FN 225: Nutrition
Tamberly Powell, M.S., R.D.
Health Professions Division
Lane Community College
Eugene, Oregon

There is an EXAM this week DUE Thursday

There is an Exam 3 Study Guide posted in week 6 of moodle.

If you do not meet the exam deadline, as of the following Monday, you may take a makeup exam at the Testing Lab on the LCC Main Campus (CENTER 456).  Students taking this exam in the Testing Lab are allowed to use only ONE 3 x 5 notecard (both sides).

Questions from the, "Fats in Food Activity" (posted in week 5 of moodle) will be on the exam.  I am not posting a key to this handout, the wiki will be your "key" to this handout.  Note:  you no longer can receive extra credit points for contributing to the wiki as of Sunday of Week 5.

I will also be posting an exam question based on the forum discussions for lipids and protein (week 5 and week 6 forums).

FORUM for Week 7:

1.  How can you apply the information given in either the lecture this week or the local food resource?

2.  How have your nutritional habits changed since you've been taking this class?

3.  Looking at your diet analysis printouts, what vitamin did you get the least of?  What percent of the recommendation did you eat?  What is a realistic dietary change you could make to get more of this vitamin?

4.  Read Controversy 7 (about Vitamin Supplements) at the end of Chapter 7 of our text.  What is one thing you read that is interesting to you? 

LECTURE 7A: Vitamins & Minerals- part 1

Use this information to start filling out the lecture outline for chapter 7 & 8.  

A vitamin is defined as an essential non-caloric o
rganic nutrient needed in tiny amounts in the diet.  As you learned in Week 1, vitamins are organic and DO have calories,  but they don't have calories for us because we don't make the enzymes we'd need to break vitamins apart to release the energy.  So that's what I mean by non-caloric.  There would be very little energy there for us anyway- GRAMS of starch, sugar and fat give us a lot more energy than MILLIGRAMS of vitamin C.  And we need that vitamin C for important functions in the body.

A mineral is defined as an essential non-caloric inorganic nutrient also needed in tiny amounts in the diet.

Vitamins can be divided into 2 categories:
  1. Fat-soluble vitamins are absorbed with fats from food into lymph then travel hooked to protein carriers (“boats”) and they are stored in fatty tissues. As you can see with the image below,  fat-soluble vitamins include vitamin E, vitamin A and its precursor beta-carotene, vitamin K and vitamin D.


    Beta-carotene is fat-soluble, but most foods with beta-carotene, like carrots, are low in fat.  It takes very little fat for that beta-carotene (a pigment) to be soluble.

    I got some carrots I was grating in my lap and didn't notice them until they'd been there for awhile.  The beta-carotene pigment stained the skirt and it took several washings to remove the stain.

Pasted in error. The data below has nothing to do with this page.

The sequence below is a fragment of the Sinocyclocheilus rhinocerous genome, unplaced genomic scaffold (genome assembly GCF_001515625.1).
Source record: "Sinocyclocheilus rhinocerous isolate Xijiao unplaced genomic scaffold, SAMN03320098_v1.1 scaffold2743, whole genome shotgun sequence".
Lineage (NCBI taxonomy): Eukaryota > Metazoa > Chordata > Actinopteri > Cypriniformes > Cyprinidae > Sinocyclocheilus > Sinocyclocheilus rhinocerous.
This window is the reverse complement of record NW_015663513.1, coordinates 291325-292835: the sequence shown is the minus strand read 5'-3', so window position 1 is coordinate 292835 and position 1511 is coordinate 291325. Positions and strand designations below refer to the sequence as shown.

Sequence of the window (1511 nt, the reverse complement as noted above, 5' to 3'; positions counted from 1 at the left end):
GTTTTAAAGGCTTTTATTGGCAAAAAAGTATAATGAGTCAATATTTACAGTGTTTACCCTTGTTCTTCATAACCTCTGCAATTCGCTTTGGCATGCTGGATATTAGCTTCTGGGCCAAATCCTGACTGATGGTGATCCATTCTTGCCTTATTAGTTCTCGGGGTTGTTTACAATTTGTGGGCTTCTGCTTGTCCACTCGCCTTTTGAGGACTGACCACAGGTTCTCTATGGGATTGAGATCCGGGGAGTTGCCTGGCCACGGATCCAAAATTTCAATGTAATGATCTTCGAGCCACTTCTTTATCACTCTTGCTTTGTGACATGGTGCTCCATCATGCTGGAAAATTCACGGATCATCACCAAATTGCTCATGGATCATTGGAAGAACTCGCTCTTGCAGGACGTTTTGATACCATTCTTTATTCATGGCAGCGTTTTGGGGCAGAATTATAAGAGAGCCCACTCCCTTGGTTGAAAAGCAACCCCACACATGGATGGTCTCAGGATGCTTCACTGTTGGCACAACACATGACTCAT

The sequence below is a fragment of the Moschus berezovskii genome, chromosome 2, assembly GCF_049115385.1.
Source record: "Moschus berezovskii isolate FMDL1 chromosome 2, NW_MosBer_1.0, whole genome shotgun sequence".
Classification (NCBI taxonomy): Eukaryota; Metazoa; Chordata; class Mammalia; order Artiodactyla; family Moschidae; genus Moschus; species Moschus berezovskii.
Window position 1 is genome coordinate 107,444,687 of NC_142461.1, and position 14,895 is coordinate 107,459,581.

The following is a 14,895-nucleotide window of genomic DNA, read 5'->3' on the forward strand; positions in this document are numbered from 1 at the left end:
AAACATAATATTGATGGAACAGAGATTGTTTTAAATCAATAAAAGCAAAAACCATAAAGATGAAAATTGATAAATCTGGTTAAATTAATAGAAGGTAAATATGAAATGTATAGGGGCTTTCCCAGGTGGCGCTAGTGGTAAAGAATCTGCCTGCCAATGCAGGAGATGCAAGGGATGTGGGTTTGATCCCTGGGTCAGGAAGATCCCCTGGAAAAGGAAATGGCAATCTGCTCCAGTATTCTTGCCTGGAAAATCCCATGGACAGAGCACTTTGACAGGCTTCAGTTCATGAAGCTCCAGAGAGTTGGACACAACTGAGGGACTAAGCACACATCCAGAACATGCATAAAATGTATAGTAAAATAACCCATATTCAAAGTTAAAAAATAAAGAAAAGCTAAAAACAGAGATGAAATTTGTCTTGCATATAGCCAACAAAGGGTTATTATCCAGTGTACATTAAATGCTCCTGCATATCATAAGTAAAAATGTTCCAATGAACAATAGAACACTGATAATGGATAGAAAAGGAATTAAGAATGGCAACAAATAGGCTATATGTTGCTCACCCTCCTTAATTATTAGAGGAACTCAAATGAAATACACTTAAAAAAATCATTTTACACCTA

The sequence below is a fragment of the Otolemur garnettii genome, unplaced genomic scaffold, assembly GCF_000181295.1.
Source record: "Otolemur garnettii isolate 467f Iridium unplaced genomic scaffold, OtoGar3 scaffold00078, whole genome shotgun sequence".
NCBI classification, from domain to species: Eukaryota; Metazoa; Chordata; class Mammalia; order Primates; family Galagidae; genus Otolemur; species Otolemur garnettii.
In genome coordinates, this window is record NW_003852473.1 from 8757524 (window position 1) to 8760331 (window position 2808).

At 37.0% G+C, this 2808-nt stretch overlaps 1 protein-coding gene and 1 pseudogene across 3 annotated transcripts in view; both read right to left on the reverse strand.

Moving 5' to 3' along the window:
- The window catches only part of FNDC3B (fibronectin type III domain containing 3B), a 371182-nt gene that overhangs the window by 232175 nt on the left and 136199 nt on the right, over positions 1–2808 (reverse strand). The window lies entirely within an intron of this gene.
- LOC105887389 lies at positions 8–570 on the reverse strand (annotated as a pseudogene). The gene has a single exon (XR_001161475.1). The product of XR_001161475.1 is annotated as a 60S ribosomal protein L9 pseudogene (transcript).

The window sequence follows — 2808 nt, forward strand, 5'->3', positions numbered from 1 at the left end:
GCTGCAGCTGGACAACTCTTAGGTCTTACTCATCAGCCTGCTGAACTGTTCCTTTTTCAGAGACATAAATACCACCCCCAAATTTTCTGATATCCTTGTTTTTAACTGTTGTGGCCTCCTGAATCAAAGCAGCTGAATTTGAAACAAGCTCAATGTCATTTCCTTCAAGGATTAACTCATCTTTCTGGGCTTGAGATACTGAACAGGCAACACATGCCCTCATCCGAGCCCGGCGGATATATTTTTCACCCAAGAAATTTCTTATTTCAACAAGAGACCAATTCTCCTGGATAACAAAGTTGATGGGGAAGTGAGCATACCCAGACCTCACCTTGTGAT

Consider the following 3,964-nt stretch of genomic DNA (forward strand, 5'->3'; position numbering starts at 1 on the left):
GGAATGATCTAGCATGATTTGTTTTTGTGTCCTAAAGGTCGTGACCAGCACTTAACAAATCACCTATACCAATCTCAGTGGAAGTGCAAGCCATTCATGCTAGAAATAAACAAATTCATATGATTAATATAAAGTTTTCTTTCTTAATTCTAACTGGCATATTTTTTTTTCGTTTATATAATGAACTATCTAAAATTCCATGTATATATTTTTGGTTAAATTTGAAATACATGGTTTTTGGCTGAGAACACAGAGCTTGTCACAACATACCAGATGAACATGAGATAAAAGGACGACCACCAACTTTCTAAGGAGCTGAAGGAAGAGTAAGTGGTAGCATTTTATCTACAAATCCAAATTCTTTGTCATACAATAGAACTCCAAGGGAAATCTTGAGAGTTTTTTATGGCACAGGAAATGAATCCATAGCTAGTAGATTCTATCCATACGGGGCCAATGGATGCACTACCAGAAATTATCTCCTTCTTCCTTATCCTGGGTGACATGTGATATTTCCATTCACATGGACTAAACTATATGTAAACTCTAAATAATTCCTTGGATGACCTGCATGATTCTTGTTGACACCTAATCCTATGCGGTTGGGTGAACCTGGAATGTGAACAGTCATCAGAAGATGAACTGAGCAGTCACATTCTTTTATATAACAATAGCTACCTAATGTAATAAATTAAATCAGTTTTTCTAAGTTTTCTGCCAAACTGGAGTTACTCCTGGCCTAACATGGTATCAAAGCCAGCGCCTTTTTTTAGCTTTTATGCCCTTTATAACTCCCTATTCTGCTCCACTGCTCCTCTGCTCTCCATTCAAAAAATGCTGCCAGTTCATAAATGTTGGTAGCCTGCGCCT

2. Water-soluble vitamins are absorbed directly into blood where they travel freely (NOT hooked to protein carriers) and are not stored in body but tissues can be “saturated”.   Water-soluble vitamins include vitamin C and the 8 B-complex vitamins, including the lesser-known biotin and pantothenic acid, as well as vitamin B6 (pyridoxine), vitamin B12 (cobalamin), thiamin (vitamin B1), folate, niacin (vitamin B3) and riboflavin (vitamin B2).
Minerals are absorbed directly into blood and are always water-soluble.  Examples of minerals include iron, calcium, zinc, magnesium, potassium, sodium, chloride, fluoride, manganese, phosphorus and selenium.


Minerals and water-soluble vitamins are absorbed directly into blood.  Fat-soluble vitamins are absorbed into the lymph.

You saw the above image earlier in the term.  It shows why vitamins are organic (contain carbon to carbon bonds) and minerals are inorganic.


Looking at the Ingredient  list for Honey Nut Chex cereal, which ingredients are:
  1. Fat-soluble vitamins
  2. Water-soluble vitamins
  3. Minerals
Minerals are different than vitamins because they are INorganic, therefore they don't have calories.  Also minerals are always absorbed directly into the blood.

Vitamin A and vitamin C are both organic.  But Vitamin A is a fat-soluble vitamin so it is absorbed into the lymph, and travels with a carrier and is stored.

Vitamin C is a
water-soluble vitamin so it is absorbed directly into the blood, travels without a carrier and is not stored.

Plants get vitamins by making them because they need them to function.  Many of the vitamins that plants make are actually antioxidant pigments that they make to help them with photosynthesis.  And each plant has its own set of pigments that it needs.  A plant making orange carrots needs carotenes while
a plant making cream-colored parsnips needs flavones.


Antioxidants in Photosynthesis and Human Nutrition, Demmig-Adams, Barbara; Adams, III, William W. Science; 12/13/2002, p2149, 5p. The harnessing of solar energy by photosynthesis depends on a safety valve that effectively eliminates hazardous excess energy and prevents oxidative damage to the plant cells. Many of the compounds that protect plant cells also protect human cells and have a role in human nutrition.

Vitamins can be made in the body in 2 ways.  One way is from precursors, which are  something that can be changed into an active vitamin.
 For example, niacin can be made from the amino acid tryptophan.
11tryptophan 10niacin
Tryptophan (above) Niacin

Retinol (the active form of Vitamin. A) can be made from beta-carotene in plant food.

12retinol 13betacarotene
Retinol Beta-carotene

Vitamin D can be made when ultraviolet light in sunlight strikes cholesterol in the skin.  So cholesterol, which our body can make, is a precursor for vitamin D.  These children in the country of Georgia (near Russia) are making vitamin D.


20structurecholesterol 21structurevitd
Cholesterol Vitamin D